Fidus – Der Wolken (detail) – Jugend No. 4 (1896)

Fidus – Wasser-Rosen – Jugend No. 12 (1896)

Fidus – Wasser-Rosen – Jugend No. 12 (1896)

Fidus – Frühlingslust – Jugend No. 13 (1896)

Fidus – Frühlingslust – Jugend No. 13 (1896)

Fidus – Der Undankbare – Jugend No.15 (1896)

Fidus – Der Undankbare – Jugend No.15 (1896)

Fidus – Die Kugelläuferin – Jugend No. 19 (1896)

Fidus – Die Kugelläuferin – Jugend No. 19 (1896)

Fidus – Schlingpflanzen – Jugend No. 23 (1896)

Fidus – Schlingpflanzen – Jugend No. 23 (1896)

Fidus – Schwule – Jugend No. 27 (1896)

Fidus – Schwule – Jugend No. 27 (1896)

Fidus – Das Feigenblatt – Jugend No. 20 (1897)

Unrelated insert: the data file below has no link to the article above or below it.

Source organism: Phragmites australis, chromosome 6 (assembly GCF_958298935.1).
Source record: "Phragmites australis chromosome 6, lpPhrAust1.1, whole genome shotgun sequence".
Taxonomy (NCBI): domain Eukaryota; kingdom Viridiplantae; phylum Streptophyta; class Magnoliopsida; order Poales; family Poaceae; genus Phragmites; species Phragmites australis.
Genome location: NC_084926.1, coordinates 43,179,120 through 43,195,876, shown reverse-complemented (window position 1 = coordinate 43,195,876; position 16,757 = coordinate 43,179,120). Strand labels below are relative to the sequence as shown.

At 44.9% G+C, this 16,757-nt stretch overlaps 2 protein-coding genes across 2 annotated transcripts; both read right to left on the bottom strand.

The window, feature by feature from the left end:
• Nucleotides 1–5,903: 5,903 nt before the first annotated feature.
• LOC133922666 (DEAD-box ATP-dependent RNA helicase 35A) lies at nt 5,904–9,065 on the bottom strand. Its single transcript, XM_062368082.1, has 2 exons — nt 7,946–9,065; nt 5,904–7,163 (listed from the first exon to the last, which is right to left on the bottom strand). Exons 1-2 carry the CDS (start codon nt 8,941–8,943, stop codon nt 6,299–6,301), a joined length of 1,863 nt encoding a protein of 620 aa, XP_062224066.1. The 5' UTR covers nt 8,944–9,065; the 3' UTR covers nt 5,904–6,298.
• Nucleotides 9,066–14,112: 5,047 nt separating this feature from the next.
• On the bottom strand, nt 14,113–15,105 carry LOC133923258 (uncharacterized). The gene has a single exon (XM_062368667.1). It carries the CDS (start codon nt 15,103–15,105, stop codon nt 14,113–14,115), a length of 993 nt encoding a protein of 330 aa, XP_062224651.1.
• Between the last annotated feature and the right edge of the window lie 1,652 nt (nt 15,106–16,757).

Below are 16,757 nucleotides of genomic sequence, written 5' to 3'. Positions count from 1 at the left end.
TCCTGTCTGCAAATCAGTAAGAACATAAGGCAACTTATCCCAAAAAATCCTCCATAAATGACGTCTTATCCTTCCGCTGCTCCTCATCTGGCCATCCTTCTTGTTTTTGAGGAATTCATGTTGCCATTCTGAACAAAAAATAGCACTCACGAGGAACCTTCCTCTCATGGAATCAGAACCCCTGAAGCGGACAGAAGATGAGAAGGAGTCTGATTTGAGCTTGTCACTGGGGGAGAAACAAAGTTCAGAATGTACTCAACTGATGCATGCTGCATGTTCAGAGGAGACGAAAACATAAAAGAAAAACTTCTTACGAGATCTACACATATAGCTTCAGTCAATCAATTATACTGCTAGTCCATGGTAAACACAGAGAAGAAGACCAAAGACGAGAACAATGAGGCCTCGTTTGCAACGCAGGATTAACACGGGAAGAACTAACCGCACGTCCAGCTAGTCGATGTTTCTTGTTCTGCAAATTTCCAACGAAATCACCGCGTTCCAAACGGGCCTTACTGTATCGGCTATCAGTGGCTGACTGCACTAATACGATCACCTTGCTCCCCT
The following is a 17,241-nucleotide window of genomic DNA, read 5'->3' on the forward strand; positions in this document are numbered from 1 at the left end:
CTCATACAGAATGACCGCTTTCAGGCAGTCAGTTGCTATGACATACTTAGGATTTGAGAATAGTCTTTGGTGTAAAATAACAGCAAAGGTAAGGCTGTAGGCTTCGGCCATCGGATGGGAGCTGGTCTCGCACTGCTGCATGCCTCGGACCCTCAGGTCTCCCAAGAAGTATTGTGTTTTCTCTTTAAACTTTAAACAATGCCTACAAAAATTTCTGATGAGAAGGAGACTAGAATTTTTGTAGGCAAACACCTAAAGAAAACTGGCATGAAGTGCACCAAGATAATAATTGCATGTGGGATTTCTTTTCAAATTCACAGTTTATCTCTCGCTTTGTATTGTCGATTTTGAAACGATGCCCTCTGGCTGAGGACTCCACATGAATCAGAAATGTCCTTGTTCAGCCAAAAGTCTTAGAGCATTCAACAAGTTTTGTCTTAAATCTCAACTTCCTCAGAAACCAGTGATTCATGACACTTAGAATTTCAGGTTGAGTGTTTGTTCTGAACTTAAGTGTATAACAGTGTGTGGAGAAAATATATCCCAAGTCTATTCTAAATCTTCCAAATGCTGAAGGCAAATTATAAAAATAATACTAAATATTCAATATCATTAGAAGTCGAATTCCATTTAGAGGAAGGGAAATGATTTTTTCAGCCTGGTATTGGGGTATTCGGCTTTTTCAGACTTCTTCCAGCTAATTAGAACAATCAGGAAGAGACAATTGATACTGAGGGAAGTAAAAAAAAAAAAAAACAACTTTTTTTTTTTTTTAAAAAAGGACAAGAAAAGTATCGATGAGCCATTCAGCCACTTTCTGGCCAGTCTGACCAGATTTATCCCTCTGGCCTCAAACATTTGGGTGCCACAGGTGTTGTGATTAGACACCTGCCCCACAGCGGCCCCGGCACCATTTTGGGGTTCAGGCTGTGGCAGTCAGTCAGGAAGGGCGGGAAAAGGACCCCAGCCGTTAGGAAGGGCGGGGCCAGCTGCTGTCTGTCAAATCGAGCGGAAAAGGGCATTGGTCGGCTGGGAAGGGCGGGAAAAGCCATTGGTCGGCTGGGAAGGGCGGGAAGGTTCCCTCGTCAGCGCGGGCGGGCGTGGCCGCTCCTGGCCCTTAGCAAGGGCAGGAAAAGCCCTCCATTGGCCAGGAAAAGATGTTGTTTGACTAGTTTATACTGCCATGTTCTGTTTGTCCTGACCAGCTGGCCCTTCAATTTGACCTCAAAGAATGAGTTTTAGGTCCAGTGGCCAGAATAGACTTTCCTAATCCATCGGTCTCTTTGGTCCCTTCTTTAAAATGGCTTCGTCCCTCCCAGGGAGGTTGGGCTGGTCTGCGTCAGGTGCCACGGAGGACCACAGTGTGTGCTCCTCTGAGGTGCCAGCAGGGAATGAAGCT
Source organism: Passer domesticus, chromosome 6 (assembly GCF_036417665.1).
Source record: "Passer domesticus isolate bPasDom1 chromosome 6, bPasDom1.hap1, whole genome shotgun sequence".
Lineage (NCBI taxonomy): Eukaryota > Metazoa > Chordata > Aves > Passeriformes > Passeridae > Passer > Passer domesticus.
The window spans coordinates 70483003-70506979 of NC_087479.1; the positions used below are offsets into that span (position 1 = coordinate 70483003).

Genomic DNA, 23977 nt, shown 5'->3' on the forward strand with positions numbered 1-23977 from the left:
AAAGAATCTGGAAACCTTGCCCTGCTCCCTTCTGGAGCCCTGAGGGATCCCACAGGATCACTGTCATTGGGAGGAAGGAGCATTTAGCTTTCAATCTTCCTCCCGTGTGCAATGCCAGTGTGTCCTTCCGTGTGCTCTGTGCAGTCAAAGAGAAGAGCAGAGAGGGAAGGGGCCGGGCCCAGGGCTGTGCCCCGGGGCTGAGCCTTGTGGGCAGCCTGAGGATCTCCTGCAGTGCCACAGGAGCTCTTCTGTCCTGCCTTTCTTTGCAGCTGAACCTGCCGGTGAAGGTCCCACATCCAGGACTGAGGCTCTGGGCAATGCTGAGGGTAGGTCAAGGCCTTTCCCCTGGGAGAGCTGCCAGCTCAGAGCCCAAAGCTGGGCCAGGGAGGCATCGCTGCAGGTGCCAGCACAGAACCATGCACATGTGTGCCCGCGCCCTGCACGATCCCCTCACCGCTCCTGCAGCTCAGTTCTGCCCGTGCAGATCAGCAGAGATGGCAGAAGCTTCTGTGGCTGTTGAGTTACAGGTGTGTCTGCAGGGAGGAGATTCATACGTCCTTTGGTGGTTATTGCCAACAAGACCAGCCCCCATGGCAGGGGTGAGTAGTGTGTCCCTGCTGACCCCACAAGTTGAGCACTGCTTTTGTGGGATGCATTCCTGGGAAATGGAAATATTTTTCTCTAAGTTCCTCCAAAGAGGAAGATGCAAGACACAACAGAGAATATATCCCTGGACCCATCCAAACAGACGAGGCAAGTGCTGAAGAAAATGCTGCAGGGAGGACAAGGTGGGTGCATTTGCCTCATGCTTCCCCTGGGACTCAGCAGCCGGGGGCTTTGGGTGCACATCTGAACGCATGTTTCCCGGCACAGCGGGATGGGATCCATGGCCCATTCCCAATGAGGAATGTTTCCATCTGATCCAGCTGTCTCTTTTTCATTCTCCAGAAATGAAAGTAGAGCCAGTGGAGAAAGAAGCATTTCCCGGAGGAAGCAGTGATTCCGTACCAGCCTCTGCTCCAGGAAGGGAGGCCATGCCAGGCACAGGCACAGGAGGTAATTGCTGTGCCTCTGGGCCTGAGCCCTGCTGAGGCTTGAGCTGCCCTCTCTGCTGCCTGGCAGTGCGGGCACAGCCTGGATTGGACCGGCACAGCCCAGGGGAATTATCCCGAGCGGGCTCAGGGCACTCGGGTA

Fidus – Das Feigenblatt – Jugend No. 20 (1897)

Fidus – Untitled – Jugend No. 28 (1897)

Fidus – Untitled – Jugend No. 28 (1897)

Fidus – Glück – Jugend No. 29 (1897)

Fidus – Glück – Jugend No. 29 (1897)

Fidus – Du sollst nicht tödten! – Jugend No. 38 (1897)

Fidus – Du sollst nicht tödten! – Jugend No. 38 (1897)

Fidus – Advertisement for Vegetarian Restaurant (1900)

Fidus – Advertisement for Vegetarian Restaurant (1900)

Fidus – (Title Unknown)

Fidus – (Title Unknown)

Wikipedia: Fidus


From Bill Tree on July 11, 2012
I’m happy to say that I own the print “Schwule”. Not yet framed, but cherished all the same.